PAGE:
At the end of your gobbet, include ONE SENTENCE identifying a PRIMARY SOURCE providing a comparable example taken from a different time and different world region, and provide a full and correct REFERENCE to the primary source.

The Blackleg Miner

It's in the evening after dark,
When the blackleg miner creeps to work,
With his moleskin pants and dirty shirt,
There goes the blackleg miner!

Well he grabs his duds and down he goes
To hew the coal that lies below,
There's not a woman in this town-row
Will look at the blackleg miner.

Oh, Delaval is a terrible place.
They rub wet clay in the blackleg's face,
And around the heaps they run a foot race,
To catch the blackleg miner!

So, dinna gan near the Seghill mine.
Across the way they stretch a line,
To catch the throat and break the spine
Of the dirty blackleg miner.

They grab his duds and his pick as well,
And they hoy them down the pit of hell.
Down you go, and fare you well,
You dirty blackleg miner!

Oh, it's in the evening after dark,
When the blackleg miner creeps to work,
With his moleskin pants and dirty shirt,
There goes the blackleg miner!

So join the union while you may.
Don't wait till your dying day,
For that may not be far away,
You dirty blackleg miner!


Reading: Robert Young, 'A Dialogue I'll Tell You as True as mee Life ...': Vernacular Song and Industrial Archaeology in Northern England’,
Industrial Archaeology Review, 24, 1 (May 2002), pp. 11-22. This article can be found at: http://www.ingentaconnect.com/content/maney/iar/2002/00000024/00000001/art00003



GOBBET 4: TECHNOLOGICAL ENCOUNTERS (seminars w/b 23 November)


(PERIOD: Ancient; WORLD REGION: Mediterranean)

NB. For further reading related to this gobbet, see the bibliography for Technological Encounters.

The history of technology has traditionally placed the development (in the west) of waterpowered industry in the mediaeval period and later. This recently discovered carving of a Roman machine for sawing blocks of stone, powered by water, takes the history of such technology back around 1000 years. Read the short paper published in Journal of Roman Archaeology from which the illustrations were taken, and also Kevin Greene’s paper in a different issue of the same journal (Greene, K. 1994 'Technology and innovation in context: the Roman background to mediaeval and later developments', Journal of Roman Archaeology 7: 22-33. PER 913 JOU). This journal is in the Robinson library, and there are photocopies of the article in the Open Access Centre on the main University quadrangle, in a box-file labelled 'Encounters' on a shelf immediately around to the right of the entrance desk. The journal is not available electronically.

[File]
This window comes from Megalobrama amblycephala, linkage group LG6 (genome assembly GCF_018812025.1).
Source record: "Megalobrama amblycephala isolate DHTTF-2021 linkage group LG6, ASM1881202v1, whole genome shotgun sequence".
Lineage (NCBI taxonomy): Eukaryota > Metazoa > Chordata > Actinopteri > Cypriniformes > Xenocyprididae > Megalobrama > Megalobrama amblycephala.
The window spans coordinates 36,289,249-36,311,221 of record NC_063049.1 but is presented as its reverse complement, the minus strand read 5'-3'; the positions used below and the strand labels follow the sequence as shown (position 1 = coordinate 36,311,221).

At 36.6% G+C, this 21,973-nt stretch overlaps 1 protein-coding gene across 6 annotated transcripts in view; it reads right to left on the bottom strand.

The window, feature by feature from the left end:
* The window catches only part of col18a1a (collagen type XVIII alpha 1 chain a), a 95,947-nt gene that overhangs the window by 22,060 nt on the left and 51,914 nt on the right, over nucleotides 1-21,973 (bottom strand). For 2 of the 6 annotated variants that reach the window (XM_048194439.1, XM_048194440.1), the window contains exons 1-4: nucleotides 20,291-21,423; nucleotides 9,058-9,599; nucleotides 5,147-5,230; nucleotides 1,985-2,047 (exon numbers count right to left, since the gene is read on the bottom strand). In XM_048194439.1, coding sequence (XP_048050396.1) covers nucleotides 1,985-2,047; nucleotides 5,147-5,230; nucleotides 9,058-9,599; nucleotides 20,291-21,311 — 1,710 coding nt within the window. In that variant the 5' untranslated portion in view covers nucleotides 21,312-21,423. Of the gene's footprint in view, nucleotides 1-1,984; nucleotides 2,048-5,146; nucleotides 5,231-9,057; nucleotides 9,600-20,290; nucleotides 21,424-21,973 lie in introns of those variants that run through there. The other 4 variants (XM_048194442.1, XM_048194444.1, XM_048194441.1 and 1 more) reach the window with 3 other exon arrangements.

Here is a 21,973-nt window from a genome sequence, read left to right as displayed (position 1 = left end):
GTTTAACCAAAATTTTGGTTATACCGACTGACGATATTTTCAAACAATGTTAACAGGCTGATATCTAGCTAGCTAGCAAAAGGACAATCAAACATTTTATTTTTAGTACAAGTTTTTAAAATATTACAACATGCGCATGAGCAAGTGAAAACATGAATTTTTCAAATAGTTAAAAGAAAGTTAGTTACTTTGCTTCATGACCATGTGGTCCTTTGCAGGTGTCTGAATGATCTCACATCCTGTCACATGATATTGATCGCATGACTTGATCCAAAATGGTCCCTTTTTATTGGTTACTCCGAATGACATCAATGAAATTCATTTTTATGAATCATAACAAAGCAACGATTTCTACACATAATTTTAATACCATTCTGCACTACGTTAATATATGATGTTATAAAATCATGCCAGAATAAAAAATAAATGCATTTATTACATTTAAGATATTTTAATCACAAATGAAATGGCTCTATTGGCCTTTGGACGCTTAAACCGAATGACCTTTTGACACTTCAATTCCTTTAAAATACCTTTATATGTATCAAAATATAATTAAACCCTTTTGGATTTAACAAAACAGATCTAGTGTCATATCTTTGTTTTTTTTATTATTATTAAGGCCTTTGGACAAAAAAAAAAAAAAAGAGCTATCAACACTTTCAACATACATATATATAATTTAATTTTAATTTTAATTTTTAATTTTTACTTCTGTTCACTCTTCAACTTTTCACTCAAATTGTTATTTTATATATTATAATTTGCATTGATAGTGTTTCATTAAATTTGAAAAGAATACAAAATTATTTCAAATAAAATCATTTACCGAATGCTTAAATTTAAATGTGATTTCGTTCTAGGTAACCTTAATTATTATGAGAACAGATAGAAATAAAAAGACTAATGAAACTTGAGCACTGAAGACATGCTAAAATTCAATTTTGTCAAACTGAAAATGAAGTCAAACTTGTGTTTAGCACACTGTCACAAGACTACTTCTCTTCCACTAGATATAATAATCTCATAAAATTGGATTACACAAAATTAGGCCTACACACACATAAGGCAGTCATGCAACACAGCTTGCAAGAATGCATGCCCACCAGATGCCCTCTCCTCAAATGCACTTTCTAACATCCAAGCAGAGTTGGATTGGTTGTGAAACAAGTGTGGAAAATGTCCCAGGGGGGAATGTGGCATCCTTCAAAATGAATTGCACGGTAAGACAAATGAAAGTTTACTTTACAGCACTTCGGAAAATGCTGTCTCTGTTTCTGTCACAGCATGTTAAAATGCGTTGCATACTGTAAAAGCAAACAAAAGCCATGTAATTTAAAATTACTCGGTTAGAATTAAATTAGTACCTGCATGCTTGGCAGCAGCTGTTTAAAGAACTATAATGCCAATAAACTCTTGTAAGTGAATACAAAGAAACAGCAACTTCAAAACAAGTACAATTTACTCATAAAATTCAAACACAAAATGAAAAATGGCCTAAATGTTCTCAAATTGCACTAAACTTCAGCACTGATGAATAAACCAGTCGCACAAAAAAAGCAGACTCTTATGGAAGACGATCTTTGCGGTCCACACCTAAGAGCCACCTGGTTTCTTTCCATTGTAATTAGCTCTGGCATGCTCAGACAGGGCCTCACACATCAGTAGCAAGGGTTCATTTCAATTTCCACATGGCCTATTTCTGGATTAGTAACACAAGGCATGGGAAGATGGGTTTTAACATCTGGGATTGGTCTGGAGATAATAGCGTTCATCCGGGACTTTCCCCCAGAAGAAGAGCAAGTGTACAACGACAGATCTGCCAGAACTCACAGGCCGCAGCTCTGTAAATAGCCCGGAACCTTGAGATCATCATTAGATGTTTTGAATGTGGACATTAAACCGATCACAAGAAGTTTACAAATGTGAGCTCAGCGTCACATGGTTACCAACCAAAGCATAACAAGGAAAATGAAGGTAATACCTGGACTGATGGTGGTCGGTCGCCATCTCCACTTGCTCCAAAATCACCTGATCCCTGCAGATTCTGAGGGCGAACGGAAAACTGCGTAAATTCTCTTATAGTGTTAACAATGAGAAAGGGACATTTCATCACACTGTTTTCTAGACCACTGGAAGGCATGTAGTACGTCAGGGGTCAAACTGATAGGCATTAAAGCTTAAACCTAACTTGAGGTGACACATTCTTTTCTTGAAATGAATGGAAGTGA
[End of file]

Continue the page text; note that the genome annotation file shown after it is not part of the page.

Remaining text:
There is no specific question for this gobbet, as the main point is to consider how to use material evidence rather than documents (but don't forget the Greek inscription on the carving). The main point to be made on this topic is that an archaeological discovery, whether surviving pieces of a technical device or a carved representation of one that would be unlikely to survive in any other form, can have a major impact on the history of technology. While we have lots of documents and illustrations from the mediaeval period and later, such things either didn't exist or don't survive from the classical world. That does not mean that the technology didn't exist, however!

You can now find a lot of valuable information in this book: Oleson, J.P. (ed.) 2008 Handbook of engineering and technology in the classical world. New York: Oxford University Press. 609.38 OXF. There is a reference-only copy in the Robinson library. Another relevant article that is available electronically is: K. Greene, ‘Technological innovation and economic progress in the ancient world: M. I. Finley re-considered,’ Economic History Review, 53, no. 1 (February 2000): 29-59 (through JSTOR).

At the end of your gobbet, include ONE SENTENCE identifying a PRIMARY SOURCE providing a comparable example taken from a different time and different world region, and provide a full and correct REFERENCE to the primary source.

This is a visual gobbet. The images below were published in this journal article:

Ritti, T., Grewe, K. and Kessener, P. 2007, ‘A relief of a water-powered stone saw mill on a sarcophagus at Hierapolis and its implications’, Journal of Roman Archaeology 20: 138-163.

Tech 1

Tech 2

Tech 3